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'American Reunion': Critics not nostalgic for reheated 'Pie'

April 6, 2012 |  4:53 pm

American Reunion
Thirteen years after the bawdy high-school comedy "American Pie," nearly the whole gang has gotten back together to relive the good old days in the sequel "American Reunion," including horndog Jim (Jason Biggs), sensitive jock Oz (Chris Klein) and party animal Stifler (Seann William Scott). For most movie critics, though, this reunion is safe to skip.

Tribune film critic Michael Phillips calls the latest film "a rather tired sequel" with an entirely predictable story line. ("The plot you know, even if you don't," Phillips promises.) Although "American Reunion" occasionally "rouses itself to deliver," as in a post-credits scene featuring Eugene Levy (a.k.a. Jim's Dad) and Jennifer Coolidge (Stifler's Mom), "the movie's cinematography and editing are pure hack work, drab and jumpy and jammed with full-face close-ups. Not good for comedy."

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'Mirror Mirror': Snow White tale is fair (not fairest), critics say

March 30, 2012 |  2:21 pm

Mirror Mirror
The first of two Snow White films this year, "Mirror Mirror" outfits the classic fairy tale with some humorous elements (Julia Roberts as a catty evil queen), some modern updates (Lily Collins' Snow White wields her own sword) and some visual flair courtesy of director Tarsem Singh ("The Cell," "Immortals"). Many movie critics are finding the film to be, well, fair.

In a positive review for The Times, Sheri Linden calls "Mirror Mirror" a "visually inventive interpretation" of the familiar fairy tale that manages to avoid "shortchanging the requisite froufrou or sugarcoating the story's dark Oedipal heart." Roberts pulls off "an exceptionally entertaining evil monarch" and leads a game cast, including Collins, "a convincing foil," and Armie Hammer ("J. Edgar"), who lets "his princely flag fly." Linden adds that director Singh's "singular knack for spectacle" is mostly put to good use and owes much to "Tom Foden's lush and witty production design and the splendid costumes by Eiko Ishioka."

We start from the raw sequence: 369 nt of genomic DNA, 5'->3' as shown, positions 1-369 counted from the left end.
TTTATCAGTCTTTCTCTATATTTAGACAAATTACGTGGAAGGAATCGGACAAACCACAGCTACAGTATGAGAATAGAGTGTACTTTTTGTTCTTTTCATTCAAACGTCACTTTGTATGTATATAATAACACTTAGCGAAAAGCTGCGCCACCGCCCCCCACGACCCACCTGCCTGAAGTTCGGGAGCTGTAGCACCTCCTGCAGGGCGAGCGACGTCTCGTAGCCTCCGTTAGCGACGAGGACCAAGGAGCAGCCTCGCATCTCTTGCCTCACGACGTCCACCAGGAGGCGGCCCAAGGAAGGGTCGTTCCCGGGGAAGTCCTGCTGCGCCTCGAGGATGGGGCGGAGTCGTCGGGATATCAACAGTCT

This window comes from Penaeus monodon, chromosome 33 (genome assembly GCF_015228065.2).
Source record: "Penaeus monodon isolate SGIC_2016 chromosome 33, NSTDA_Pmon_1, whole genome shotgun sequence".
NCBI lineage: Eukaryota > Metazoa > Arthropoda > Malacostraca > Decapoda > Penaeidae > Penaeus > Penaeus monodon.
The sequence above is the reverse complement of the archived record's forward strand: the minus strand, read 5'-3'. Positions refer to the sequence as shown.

Roger Ebert of the Chicago Sun-Times similarly declares "Mirror Mirror" "a sumptuous fantasy for the eyes," with the caveat that it's also "a pinball game for the mind, as story elements collide and roll around bumping into each other." Beyond the impressive visuals and a show-stealing turn by Roberts, Ebert says there's not much depth: "The dialogue is rather flat, the movie sort of boring, and there's not much energy in the two places it should really be felt: Between the Queen and Snow White, and between Snow and the Prince."

TIMELINE: Snow White through the years

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'Hunger Games': Jennifer Lawrence reaps praise from critics